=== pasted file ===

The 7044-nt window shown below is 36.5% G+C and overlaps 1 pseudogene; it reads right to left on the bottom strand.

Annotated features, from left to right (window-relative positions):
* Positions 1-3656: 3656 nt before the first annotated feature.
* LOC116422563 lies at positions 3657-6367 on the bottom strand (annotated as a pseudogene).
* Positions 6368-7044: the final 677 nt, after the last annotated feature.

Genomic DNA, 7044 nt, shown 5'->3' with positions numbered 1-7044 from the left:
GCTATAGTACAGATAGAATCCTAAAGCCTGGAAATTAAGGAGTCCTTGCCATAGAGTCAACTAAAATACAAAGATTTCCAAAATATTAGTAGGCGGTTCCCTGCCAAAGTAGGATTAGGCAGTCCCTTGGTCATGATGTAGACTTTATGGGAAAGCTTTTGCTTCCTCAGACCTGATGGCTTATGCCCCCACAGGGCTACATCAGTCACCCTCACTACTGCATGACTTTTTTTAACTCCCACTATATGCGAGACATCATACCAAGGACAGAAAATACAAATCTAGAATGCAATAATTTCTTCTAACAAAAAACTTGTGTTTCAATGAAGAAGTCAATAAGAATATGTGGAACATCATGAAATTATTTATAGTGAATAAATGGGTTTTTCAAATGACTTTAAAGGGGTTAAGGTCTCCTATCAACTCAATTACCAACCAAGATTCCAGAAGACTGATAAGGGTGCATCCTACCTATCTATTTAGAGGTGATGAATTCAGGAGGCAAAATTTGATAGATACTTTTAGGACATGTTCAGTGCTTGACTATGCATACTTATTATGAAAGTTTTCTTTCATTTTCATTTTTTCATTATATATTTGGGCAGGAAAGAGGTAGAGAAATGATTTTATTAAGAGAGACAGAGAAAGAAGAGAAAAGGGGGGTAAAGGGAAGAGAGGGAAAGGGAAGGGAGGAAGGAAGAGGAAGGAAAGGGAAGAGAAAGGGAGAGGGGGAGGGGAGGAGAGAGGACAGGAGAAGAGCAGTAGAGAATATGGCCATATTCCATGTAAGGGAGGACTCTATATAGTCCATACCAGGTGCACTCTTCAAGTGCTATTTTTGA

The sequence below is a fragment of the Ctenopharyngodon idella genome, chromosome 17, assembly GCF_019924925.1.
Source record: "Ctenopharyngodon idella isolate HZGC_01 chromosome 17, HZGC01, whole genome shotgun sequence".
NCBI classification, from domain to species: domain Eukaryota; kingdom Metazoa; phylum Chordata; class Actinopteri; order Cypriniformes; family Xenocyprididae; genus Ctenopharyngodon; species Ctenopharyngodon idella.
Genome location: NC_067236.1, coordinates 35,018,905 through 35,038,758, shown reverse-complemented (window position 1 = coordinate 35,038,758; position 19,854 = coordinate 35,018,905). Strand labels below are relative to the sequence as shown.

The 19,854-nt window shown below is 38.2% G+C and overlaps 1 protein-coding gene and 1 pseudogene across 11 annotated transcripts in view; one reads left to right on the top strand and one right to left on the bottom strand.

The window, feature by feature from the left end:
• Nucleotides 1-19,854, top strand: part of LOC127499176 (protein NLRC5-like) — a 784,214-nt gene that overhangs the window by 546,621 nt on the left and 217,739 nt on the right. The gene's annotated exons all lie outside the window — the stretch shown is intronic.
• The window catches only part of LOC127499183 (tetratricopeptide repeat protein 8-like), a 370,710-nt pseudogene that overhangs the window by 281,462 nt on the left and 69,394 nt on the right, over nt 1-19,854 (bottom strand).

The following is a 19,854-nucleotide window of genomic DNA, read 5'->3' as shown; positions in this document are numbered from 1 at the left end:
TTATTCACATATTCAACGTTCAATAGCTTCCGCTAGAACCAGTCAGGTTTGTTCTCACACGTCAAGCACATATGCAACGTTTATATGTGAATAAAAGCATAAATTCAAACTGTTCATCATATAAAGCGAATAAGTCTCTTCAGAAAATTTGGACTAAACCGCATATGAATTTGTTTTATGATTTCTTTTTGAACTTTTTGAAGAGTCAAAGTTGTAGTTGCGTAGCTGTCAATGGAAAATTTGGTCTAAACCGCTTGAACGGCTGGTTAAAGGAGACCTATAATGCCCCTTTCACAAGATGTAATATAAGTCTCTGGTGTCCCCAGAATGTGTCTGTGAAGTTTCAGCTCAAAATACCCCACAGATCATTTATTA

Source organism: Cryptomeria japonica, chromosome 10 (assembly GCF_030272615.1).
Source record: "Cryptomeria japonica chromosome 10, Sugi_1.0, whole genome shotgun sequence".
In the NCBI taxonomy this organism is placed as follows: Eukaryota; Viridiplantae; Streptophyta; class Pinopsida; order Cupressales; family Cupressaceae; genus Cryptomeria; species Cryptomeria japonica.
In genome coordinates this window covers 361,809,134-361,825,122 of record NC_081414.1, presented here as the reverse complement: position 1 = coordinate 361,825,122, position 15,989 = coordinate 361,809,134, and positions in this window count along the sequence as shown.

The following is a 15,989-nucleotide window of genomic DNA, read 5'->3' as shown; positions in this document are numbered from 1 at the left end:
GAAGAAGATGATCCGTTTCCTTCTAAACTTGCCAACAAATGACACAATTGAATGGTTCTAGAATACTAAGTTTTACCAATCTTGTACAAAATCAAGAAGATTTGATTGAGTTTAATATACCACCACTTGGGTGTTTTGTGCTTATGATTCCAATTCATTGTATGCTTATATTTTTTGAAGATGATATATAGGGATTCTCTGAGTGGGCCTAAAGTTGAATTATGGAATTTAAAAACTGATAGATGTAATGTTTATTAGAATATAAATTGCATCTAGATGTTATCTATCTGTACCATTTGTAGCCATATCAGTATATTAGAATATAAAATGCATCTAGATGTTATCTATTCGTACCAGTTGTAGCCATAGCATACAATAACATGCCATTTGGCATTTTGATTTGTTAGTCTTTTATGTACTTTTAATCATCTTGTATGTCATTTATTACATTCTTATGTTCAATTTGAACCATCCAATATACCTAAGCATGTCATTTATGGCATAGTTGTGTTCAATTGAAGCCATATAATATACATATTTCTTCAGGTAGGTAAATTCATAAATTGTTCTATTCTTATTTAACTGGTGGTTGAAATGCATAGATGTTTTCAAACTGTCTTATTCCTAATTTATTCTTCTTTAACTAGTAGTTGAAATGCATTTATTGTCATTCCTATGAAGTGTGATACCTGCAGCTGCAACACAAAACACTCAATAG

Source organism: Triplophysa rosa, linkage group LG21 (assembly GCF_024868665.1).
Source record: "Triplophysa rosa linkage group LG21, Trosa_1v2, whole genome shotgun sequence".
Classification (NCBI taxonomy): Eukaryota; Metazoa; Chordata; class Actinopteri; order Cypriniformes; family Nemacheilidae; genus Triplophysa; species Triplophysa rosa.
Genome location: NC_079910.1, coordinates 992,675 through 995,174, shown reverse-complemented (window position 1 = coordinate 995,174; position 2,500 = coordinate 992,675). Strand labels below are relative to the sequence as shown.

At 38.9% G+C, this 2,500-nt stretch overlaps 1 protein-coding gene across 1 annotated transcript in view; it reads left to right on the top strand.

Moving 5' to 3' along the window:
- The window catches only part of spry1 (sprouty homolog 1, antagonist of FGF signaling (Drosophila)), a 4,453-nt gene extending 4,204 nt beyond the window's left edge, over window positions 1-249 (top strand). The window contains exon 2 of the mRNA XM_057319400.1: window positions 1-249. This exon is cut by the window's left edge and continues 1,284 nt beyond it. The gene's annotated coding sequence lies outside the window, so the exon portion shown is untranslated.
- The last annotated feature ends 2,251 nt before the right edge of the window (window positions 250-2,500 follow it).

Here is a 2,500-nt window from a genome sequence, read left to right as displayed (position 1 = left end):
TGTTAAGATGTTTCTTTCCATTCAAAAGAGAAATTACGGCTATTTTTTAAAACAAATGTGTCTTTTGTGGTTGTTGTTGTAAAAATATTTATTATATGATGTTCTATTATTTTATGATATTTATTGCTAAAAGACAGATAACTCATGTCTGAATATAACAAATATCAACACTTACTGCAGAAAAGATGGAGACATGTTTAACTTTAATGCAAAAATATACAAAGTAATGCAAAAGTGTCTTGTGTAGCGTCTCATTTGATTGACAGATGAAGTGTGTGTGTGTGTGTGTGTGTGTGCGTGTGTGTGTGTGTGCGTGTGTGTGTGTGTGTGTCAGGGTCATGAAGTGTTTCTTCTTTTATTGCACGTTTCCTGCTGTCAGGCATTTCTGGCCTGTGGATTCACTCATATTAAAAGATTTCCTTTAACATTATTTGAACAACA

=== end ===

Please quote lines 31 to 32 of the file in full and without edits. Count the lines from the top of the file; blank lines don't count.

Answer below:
- The last annotated feature ends 2,251 nt before the right edge of the window (window positions 250-2,500 follow it).

Here is a 2,500-nt window from a genome sequence, read left to right as displayed (position 1 = left end):